The dissenters, of course, saw things differently. To Justice Roggensack, the petition presented “critical issues of state-wide concern” that “cry for judicial resolution.” Absent the court’s attention, she worried that voters could lose “confidence in the integrity of Wisconsin elections.” The court therefore had an “institutional obligation” to act.23
And in a clear demonstration of original-action fatigue, the court then unanimously rejected a separation-of-powers case, Kaul v. Wisconsin Legislature, that seemingly would have caught its attention in the pre-pandemic era.24 Despite raising important questions about when the Wisconsin Legislature may take control over state litigation from the attorney general, the court declined to accept the case.
This new-found fatigue continued into the 2021-22 term, when the court accepted only a single original action, Johnson v. Wisconsin Elections Commission,25 through which the court adopted Wisconsin’s new legislative and congressional districts. That case’s dramatic procedural history reveals that Johnson might bookend the original action’s brief golden age.
In accepting the case through a 4-3 vote, the three original-action proponents plus Justice Hagedorn explained that “[t]his court has long deemed redistricting challenges a proper subject for the court’s exercise of its original jurisdiction.” The dissenters, however, worried that the case would require “extensive fact finding and consideration of experts’ and other witnesses’ testimony,” tasks that “require[d] a trial court, which [the Court] [is] ‘obviously not.’”26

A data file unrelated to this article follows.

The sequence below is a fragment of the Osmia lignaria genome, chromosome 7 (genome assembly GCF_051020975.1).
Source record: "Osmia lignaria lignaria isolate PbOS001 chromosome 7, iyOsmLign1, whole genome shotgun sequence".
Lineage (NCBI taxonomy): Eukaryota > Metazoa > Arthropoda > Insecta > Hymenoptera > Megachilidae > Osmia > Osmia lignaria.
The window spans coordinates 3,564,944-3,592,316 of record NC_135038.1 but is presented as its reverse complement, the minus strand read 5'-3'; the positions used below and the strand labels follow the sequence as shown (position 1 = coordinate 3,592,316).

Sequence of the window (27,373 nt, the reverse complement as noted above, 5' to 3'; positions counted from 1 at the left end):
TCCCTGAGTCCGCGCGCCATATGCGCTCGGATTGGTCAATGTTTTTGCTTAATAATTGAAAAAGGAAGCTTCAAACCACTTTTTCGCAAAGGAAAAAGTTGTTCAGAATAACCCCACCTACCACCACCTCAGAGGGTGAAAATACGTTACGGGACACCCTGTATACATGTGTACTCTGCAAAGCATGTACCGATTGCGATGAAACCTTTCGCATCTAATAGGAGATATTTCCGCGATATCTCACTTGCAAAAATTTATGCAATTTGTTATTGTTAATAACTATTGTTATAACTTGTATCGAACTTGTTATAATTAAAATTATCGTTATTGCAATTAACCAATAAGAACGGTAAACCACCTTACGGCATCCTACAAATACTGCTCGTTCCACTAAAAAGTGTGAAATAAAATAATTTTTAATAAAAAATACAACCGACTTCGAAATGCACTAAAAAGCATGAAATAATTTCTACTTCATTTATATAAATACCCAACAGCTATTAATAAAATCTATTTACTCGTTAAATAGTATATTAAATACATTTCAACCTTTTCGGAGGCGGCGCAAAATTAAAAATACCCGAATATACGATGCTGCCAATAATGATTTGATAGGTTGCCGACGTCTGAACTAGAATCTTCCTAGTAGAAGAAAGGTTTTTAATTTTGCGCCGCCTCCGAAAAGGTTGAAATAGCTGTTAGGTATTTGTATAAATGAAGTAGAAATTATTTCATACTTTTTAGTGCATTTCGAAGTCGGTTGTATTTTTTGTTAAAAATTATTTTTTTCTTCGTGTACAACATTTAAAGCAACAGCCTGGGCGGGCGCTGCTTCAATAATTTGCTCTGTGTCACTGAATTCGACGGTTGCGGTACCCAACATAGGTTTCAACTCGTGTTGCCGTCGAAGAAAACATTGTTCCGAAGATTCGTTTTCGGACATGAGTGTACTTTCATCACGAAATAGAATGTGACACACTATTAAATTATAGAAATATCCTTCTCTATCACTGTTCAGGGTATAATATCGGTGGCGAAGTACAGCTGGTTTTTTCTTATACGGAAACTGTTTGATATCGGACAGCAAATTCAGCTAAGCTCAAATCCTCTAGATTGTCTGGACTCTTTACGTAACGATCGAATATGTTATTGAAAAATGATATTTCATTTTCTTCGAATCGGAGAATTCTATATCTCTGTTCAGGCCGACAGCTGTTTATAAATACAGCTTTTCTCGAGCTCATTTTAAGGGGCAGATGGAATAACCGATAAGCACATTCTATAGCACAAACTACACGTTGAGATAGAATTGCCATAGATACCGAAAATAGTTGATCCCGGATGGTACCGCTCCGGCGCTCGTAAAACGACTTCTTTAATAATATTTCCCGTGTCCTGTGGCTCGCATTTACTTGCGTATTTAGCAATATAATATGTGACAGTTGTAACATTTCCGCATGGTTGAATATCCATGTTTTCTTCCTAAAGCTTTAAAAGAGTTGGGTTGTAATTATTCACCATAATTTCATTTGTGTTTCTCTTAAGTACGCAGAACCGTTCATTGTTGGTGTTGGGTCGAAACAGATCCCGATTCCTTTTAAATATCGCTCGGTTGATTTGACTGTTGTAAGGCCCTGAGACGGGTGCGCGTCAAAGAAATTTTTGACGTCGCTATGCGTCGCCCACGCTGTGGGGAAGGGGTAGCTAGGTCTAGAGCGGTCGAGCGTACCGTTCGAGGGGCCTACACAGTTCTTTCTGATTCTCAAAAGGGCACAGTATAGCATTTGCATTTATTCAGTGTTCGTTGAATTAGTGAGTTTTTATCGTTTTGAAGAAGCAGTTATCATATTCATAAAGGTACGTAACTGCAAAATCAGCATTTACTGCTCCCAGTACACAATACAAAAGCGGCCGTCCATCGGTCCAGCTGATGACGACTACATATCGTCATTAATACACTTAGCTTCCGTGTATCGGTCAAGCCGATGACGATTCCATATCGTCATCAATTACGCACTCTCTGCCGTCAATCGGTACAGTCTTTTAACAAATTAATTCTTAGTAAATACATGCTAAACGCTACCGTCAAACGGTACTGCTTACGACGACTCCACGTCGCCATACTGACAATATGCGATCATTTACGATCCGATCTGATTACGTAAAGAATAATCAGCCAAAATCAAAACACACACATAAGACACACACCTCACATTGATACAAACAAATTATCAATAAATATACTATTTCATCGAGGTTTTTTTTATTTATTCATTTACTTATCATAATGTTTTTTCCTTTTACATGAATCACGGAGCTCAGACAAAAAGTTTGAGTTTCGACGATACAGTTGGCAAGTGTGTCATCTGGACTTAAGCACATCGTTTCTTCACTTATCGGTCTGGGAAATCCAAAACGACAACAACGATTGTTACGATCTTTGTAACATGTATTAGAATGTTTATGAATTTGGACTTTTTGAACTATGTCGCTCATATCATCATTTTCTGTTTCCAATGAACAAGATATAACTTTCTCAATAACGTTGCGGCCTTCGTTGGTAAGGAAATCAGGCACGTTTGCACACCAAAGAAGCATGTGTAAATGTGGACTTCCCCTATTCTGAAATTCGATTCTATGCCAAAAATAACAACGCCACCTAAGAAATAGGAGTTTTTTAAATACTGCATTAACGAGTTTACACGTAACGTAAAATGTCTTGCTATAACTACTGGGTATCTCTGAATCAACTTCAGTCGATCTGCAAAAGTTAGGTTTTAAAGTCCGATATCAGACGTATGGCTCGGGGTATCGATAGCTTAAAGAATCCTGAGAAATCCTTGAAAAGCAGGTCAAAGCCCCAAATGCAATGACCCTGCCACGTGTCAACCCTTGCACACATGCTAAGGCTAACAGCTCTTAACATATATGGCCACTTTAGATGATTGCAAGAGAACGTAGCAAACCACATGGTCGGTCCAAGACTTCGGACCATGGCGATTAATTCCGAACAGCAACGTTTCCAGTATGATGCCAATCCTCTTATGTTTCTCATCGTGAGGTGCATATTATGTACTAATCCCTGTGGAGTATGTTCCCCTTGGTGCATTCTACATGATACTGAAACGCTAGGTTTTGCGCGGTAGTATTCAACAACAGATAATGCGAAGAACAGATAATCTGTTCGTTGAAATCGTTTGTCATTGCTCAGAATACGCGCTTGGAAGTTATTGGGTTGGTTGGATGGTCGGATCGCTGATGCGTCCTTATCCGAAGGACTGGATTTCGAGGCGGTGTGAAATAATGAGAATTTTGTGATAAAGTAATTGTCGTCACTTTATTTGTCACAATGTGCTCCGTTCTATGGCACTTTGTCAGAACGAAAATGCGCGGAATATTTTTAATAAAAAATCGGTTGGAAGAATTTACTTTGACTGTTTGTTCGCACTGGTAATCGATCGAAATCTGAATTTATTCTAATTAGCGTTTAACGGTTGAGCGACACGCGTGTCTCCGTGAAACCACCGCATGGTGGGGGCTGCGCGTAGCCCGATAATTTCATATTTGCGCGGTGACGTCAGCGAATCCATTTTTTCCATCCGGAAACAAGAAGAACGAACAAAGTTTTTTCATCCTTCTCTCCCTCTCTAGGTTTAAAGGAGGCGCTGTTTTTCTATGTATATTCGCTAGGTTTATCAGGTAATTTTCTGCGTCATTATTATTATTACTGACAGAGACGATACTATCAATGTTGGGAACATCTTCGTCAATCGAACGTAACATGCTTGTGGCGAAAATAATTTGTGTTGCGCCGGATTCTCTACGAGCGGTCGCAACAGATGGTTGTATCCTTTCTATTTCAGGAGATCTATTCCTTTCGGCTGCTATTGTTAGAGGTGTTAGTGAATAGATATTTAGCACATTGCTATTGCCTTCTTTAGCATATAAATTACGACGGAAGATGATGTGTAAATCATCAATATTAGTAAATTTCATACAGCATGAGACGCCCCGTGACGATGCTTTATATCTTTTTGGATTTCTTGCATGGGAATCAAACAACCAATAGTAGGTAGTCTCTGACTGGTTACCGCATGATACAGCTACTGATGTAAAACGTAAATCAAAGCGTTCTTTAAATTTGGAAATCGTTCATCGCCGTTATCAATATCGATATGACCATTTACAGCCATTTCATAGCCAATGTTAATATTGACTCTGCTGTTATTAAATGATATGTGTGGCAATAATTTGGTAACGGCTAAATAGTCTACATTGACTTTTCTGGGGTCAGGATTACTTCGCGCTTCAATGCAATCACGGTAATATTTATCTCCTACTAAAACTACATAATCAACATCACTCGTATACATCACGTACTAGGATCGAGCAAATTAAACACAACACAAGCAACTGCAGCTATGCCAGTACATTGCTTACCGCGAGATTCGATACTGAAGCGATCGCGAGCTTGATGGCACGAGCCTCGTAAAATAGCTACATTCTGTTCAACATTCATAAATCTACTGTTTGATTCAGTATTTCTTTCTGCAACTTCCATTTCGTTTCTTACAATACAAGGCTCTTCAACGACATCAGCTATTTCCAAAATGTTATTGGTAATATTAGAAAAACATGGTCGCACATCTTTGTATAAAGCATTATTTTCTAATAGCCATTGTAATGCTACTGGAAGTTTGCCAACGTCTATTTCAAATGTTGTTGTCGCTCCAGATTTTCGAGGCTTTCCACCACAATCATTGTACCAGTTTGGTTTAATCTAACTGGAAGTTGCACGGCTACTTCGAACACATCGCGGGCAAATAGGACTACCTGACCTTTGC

That objection proved prophetic, as the U.S. Supreme Court summarily reversed the court’s initial merits decision, largely due to perceived gaps in the evidentiary record.27 On remand, Justice Hagedorn expressed regret about the court’s original-action procedures. He noted that the court “did not approach record-development with an eye toward resolving factual disputes” and “did not conduct the sort of fact-specific inquiry and analysis that one sees in federal [Voting Rights Act] cases.”28 And, in a belated acknowledgment of the skeptics’ position, he ultimately called the case a “poor vehicle” for the complicated claims at issue.
Two other prominent cases suggest that Johnson may indeed represent the end of an era.
In Stempski v. Heinrich, the supreme court denied a petition challenging Dane County’s mask mandate.29 In another stinging dissent, Justice R. Bradley accused the majority of “shirk[ing] its institutional responsibility to decide yet another case alleging an unlawful deprivation of liberty.” Chief Justice Ziegler agreed, faulting the court for “once again … abdicat[ing] its responsibility to ‘say what the law is,’” while emphasizing the threat of “delay” and “potential mootness” caused by requiring the litigation to proceed first in circuit court.30